• PASS (Plan to achieve self-support): 
    • Blind or disabled persons can set aside income or resources towards reaching an employment goal
    • Kids living with parents may exclude some of their parents’ income/resources
  • The “Ticket to Work” and Work Incentive Improvement Act of 1999 was passed to help people between the ages of 18 and 64 with Social Security benefits return to work or find higher-paying jobs. The “ticket” program provides free employment services to eligible beneficiaries. The service can help you design a career plan, achieve milestones, and find jobs.

How to Apply for SSI

Even if you are not sure whether or not you are eligible, it may be a good idea to apply for SSI as soon as possible so that you don’t miss out on valuable benefits. There is no charge to complete the SSI application.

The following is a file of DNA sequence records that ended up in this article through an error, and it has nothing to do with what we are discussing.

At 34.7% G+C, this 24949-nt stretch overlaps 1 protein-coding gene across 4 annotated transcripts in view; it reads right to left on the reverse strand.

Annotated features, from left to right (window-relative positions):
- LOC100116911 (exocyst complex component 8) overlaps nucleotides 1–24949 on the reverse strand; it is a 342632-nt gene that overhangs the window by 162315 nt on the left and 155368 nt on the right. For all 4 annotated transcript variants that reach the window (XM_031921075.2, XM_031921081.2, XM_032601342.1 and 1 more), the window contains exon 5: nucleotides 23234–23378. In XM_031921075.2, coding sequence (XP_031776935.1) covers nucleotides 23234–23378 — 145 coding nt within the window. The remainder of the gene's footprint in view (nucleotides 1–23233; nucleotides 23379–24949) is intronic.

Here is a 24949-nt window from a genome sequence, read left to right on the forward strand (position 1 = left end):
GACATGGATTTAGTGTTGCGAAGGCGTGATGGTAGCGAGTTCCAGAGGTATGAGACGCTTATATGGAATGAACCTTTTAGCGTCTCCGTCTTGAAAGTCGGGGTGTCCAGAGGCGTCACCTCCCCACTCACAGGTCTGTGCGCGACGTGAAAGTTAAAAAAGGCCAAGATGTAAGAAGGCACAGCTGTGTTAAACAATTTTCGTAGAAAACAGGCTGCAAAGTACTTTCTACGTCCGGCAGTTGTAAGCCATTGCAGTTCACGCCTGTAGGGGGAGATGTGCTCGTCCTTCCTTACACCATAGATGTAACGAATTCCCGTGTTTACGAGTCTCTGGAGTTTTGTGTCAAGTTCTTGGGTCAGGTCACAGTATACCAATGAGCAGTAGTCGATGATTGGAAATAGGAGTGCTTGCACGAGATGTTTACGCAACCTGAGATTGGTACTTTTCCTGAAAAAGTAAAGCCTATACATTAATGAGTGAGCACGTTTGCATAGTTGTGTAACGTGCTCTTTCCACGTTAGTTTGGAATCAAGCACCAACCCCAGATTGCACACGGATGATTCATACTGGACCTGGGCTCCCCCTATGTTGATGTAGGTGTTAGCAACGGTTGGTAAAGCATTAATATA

There are a few ways to apply. You can: 

If you are applying in person, be sure to bring financial and medical documentation with you. You may need proof of age, citizenship status, medical history/disability, income, and resources.

*You cannot yet apply for SSI online for children. Review this guide to help a child apply for SSI, and begin by filing a disability report.

Can I Help Someone with an SSI Application?

If you or someone you know needs help with their application, you must have an “Appointment of Representative” form (Form SSA-1696).

If you or someone you know does not speak English well, you may not need a representative. Social Security can provide a free interpreter (or you can use a bilingual friend or family member).

If you or someone you know is deaf or hard of hearing, you can bring an ASL interpreter or use a Social Security Administration interpreter at no cost.